The programs are easy to use and sort of pretty, and some people claim that they will take over from email in spirit, if not in depth. Check 'em out.
Chat 5: Chat Software
As will the rest of the Internet, there is lots and lots of software on offer. Not all of it is great, but it's there. Try a few and decide for yourself.
Chat Software (diet and regular)
For IRC chat, try the following:
- macIRC - A favourite IRC program for Mac users
- mIRC - For Windows machines only
- The Palace - Animated, to spice the whole thing up a little
- Visual IRC - A multimedia take on chat
Buddy List Software
If there's someone in particular you want to have a chat with, try:
- AOL Instant Messenger
- Yahoo Messenger
Chat 6: Chat Channel/Room Commands
There are lots of different chat commands. These are a few to get you going. For more, enter the command /HELP in your chat window.
/ADMIN server - Provides information about your server.
/AWAY I've gone to barbados - Informs your pals that you can't talk any more because you've gone off to a warmer climate, but you're still online and shall be back shortly.
/BYE - An unceremonious exit from IRC. This takes you off the channel and off the server.
/CLEAR - Clears the contents of the big window.
/DCC CHAT - betsy Allows you to have a more private, lengthy chat with Betsy.
/HELP - What you type when this list isn't handy. Should give you a listing of all available commands.
/HELP /BYE - Provides more information on the /BYE command.
/IGNORE #betsy - None of Betsy's messages will show up on your screen, though responses to her messages will.
/INVITE betsy - Invites Betsy to join your chat.
/JOIN #beasts - Join the chat called 'beasts'.
/JOIN #invite - Allows you to go to a channel you were just invited into.
/KICK betsy - This command can only be used if you are chanop (channel operator). It means that Betsy can't play anymore.
/LEAVE #beasts - Leave the channel called 'beasts'.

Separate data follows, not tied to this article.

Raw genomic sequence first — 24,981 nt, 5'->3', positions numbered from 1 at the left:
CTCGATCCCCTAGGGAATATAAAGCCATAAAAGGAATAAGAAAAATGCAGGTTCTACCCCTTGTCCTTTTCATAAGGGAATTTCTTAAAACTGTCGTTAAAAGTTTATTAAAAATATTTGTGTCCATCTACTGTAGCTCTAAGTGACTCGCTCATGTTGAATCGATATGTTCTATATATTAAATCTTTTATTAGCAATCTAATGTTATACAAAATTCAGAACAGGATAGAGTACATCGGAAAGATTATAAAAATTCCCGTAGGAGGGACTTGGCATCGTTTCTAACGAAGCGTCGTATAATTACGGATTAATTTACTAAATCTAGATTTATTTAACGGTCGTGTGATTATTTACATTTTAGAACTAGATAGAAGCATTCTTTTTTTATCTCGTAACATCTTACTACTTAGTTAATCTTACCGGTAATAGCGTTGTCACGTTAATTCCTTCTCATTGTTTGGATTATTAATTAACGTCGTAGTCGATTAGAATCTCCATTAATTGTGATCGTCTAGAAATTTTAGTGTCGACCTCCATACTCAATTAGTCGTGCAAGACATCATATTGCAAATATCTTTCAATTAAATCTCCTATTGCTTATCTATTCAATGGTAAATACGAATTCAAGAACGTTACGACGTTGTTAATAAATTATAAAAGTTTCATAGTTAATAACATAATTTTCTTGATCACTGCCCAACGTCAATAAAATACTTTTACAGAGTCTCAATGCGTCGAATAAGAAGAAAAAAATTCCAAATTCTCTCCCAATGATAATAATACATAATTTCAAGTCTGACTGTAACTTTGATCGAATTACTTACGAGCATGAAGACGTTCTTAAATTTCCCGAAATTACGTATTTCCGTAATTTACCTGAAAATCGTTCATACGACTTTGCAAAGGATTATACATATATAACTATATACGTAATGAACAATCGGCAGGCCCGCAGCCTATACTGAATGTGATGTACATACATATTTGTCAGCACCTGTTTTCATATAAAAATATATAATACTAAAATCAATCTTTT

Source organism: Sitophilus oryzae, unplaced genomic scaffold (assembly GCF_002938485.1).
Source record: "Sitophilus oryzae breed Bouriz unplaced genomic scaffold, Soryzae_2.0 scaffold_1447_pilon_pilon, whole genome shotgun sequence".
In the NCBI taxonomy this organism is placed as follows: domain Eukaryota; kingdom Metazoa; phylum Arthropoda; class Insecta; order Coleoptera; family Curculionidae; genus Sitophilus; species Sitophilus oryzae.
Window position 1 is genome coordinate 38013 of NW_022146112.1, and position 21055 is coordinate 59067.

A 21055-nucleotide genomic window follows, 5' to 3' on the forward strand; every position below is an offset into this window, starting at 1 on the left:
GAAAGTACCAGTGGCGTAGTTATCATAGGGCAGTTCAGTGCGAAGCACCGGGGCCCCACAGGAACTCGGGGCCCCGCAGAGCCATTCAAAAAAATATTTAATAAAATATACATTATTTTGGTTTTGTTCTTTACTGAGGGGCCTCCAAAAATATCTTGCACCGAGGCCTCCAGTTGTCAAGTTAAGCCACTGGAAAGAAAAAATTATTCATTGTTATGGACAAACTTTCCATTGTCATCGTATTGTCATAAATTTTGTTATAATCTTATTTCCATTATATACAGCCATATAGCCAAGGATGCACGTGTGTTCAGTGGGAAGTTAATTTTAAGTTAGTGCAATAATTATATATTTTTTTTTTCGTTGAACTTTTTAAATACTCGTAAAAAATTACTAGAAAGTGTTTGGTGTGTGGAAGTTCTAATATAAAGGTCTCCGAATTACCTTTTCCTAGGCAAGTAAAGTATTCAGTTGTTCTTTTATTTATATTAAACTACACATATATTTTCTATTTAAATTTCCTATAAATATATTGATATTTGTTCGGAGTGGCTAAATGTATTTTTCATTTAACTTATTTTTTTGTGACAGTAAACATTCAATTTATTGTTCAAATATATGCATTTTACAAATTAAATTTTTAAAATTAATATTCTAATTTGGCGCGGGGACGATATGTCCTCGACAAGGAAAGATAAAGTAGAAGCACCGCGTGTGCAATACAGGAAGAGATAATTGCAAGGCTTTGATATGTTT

/LIST -MIN 25 - Lists channels with a minimum of 25 users.
/ME picks nose - Allows other users to know that you're picking your nose. If your nickname is Batgirl, this will appear on screen as *Batgirl picks nose.
/MOP - Promotes everyone in the channel to the status of operator - anyone can kick out anyone else.
/MSG #betsy Can we talk? - Sends Betsy a private message asking her if she will speak with you privately. This function is only good for quick questions rather than full conversations.
/NICK Barbarella - Changes your nickname to Barbarella.
/OP betsy - This makes Betsy the operator.
/PART - The same thing as /LEAVE.
/PING #beasts - This checks how long the lag time is for each person on the beasts channel, a process known as 'pinging'.
/QUERY - betsy This allows you to start a private conversation with Betsy.
/TOPIC - Allows the channel operator to change to topic of the channel.
/WHO* - Lists who is currently in the channel.
/WHOIS betsy - Allows you to read Betsy's profile (if she has one).
/WHOWAS betsy - Allows you to read Betsy's profile after she's left the room.
- The Internet
- How to Fight Spam
- Internet Telephony
- Online Gaming
- The World Wide Web
- Web Authoring
- Internet Acronyms
- Emoticons and Internet Smileys
- Internet Zones